Block is a production that constantly surprises, though not always in ways that are comforting. Admittedly, it sets out its stall from the start, contrasting a villainous tough guy (Sam Sellicks-Chivers) with some gentle cabaret-style piano accompaniment. The former, as we’re told by the well-dressed Keiran Block (a roguish Max Russell), is his father Ray — petty criminal, fraudster and local ne’er-do-well who nevertheless likes to think of himself a modern-day Robin Hood, looking after not just his family but also the wider community in East Bristol.

It’s all remarkably disconcerting; ironically enough, we can no longer rely on the “veracity” of the familiar narratives being presented before us in such a heightened theatrical manner.

That Ray Block is willing to resort to violence to get his way, and considers anyone stupid enough to fall for any of his scams fair game, is explained economically enough in Act One (as announced by pianist Ben Cummings). At first glance, the rest of this criminal family are all-too-clichéd examples of crime fiction stereotypes; the alcoholic wife Hope (Tori West), happy to chat with a guy being beaten up in the basement, and the sexually alluring “apple of his eye” daughter Zoe (Emily Powell, who excels in several of the songs which punctuate the action).

Yet Block Senior’s latest “scheme” is, at least, different: having picked up a legitimate contract from Bristol City Council to build a children’s playground in a local park, he’s furious to discover that the whole scheme was nothing more than a ruse by self-serving local councillor Avril Parsons (a lush Rochelle Oliver) to free up the land for future “gentrification” by profit-seeking property developers. Block decides to build the children’s play park overnight, right under her nose. The local children love their new playground. Justice, community and people-power are confirmed. Block might be a bit of a villain, but he still has a heart.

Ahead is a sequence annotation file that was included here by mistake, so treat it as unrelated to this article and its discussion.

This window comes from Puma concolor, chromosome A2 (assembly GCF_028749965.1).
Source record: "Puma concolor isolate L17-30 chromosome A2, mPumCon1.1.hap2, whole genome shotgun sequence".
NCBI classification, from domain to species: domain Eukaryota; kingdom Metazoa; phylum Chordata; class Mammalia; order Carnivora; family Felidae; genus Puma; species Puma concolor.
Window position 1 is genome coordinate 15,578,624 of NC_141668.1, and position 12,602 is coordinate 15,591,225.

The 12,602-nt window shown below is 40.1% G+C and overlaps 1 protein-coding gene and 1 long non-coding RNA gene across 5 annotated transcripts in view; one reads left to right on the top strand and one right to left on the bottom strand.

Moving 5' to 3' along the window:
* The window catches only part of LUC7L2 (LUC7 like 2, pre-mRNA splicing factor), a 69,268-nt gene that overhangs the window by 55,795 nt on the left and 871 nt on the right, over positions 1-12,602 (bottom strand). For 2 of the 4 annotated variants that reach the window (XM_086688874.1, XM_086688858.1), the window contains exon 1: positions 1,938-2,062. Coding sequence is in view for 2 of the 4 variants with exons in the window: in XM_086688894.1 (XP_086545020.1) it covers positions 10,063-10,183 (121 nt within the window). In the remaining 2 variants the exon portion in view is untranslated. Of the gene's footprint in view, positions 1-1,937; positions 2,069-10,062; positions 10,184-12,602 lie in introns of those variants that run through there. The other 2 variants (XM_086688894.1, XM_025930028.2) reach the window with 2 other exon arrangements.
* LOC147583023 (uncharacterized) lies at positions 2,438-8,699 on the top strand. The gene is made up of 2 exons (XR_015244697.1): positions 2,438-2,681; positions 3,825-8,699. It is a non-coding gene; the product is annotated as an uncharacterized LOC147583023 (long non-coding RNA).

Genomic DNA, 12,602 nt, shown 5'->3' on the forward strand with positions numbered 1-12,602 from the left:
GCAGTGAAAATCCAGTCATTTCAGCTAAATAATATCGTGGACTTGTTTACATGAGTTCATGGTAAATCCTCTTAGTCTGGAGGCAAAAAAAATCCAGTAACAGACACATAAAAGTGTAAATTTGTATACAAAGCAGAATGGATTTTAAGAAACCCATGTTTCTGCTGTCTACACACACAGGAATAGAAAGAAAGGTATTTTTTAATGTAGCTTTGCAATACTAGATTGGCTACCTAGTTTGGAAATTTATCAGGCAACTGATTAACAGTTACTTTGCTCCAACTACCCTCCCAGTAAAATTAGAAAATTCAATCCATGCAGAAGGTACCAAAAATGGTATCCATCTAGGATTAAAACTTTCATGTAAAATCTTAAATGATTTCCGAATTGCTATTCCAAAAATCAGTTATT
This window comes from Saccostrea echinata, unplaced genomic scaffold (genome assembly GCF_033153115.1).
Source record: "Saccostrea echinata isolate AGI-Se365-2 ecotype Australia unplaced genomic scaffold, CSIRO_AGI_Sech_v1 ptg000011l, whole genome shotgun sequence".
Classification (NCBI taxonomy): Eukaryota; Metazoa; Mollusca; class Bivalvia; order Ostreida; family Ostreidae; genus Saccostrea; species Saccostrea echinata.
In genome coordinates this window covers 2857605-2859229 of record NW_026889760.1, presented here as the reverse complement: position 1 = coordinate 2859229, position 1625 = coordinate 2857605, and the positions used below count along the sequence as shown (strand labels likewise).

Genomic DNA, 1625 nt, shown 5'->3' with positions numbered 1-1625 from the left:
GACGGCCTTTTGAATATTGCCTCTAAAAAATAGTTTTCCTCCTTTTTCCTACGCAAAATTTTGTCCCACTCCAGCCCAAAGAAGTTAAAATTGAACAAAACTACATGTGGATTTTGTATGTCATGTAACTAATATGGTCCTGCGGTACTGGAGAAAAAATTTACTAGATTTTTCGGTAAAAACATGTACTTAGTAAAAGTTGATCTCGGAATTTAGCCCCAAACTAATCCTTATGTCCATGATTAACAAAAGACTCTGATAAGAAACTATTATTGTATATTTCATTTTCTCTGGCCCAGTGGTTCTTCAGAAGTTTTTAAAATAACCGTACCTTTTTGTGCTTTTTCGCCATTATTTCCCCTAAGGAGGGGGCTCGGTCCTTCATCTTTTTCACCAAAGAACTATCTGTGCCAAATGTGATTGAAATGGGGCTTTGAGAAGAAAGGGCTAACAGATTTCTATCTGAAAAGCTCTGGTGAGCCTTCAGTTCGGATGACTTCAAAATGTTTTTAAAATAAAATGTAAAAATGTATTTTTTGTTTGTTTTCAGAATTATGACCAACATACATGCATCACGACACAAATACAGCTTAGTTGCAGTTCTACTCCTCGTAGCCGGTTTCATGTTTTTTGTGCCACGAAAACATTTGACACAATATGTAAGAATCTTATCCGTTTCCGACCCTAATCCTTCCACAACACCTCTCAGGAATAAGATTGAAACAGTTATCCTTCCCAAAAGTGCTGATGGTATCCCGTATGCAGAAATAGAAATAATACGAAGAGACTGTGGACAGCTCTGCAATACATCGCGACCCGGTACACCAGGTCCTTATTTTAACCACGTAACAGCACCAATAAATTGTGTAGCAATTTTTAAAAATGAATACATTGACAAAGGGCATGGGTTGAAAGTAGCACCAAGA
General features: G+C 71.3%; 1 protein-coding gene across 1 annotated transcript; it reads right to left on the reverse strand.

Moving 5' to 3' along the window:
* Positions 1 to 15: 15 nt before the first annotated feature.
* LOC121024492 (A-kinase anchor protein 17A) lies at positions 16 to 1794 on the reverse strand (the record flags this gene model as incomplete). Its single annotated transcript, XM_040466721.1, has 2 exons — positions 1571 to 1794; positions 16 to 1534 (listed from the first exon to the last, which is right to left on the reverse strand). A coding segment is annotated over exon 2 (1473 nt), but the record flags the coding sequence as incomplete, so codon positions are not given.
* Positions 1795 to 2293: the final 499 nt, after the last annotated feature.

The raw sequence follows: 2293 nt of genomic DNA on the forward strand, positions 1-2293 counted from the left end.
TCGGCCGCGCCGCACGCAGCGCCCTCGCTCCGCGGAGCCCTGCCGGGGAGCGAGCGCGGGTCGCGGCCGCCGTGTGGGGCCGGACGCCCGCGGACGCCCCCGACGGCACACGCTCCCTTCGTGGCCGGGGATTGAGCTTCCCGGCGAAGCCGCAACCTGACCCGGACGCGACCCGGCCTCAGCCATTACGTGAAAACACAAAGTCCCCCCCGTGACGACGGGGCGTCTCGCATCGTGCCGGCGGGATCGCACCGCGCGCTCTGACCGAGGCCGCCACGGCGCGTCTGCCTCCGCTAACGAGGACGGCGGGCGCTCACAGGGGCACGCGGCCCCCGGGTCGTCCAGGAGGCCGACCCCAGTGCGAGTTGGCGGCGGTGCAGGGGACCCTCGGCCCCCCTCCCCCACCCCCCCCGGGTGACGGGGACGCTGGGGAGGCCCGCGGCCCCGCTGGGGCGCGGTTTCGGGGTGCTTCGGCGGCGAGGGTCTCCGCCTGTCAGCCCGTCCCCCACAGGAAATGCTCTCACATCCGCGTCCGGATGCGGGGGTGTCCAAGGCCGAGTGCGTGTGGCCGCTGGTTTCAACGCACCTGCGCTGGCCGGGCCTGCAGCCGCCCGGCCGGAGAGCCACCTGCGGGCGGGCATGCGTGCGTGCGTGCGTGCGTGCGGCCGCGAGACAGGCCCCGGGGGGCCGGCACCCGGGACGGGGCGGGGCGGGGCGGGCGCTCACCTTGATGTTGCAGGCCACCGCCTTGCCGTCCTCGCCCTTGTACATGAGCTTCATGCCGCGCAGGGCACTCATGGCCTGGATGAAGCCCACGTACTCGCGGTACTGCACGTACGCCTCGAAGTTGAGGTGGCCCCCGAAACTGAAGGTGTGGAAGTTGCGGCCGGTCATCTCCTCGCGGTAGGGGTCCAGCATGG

Except… It’s at this point that writer/director Duncan Ellis very carefully pulls the rug — probably a “stolen magic carpet with dodgy plates,” to be honest — from under our feet. Characters become uncertain about where the plot is going, while the family’s “Case for the Defence” starts being presented in a variety of theatrical styles, from blood-smeared Greek chorus to 1960s alienation, with a somewhat different Avril Parsons played by another member of the cast.

It’s all remarkably disconcerting; ironically enough, we can no longer rely on the “veracity” of the familiar narratives being presented before us in such a heightened theatrical manner. To their credit, the cast keep the show on a roll; Tim Brown, in particular, getting many of the best laughs with his succession of either perving or frantically nervous young men. Block is, like the man himself, a bit a scam, though whether it’s also a wholly satisfying theatrical experience is another matter.

Reviews by Paul Fisher Cockburn


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Since you’re here…

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The Blurb

Ladies and gentlemen, for your horrified delectation, we present to you the tale of Ray Block, petty criminal and fraudster, and his roistering nearest and dearest. A Robin Capone, if you will, of the West Country, let his son Kieran, and apple-of-his-eye Zoe, guide you through one of his most cunning contrivances. He calls in a few favours, outwits fiendish councillors, and still comes through smelling of the roses that might gild a kiddies’ playground. A twisted, twisting satire (with songs!) on mediation from the makers of Fat Joe's Chicken Shack. '...a spectacular politically charged imaginarium' **** (

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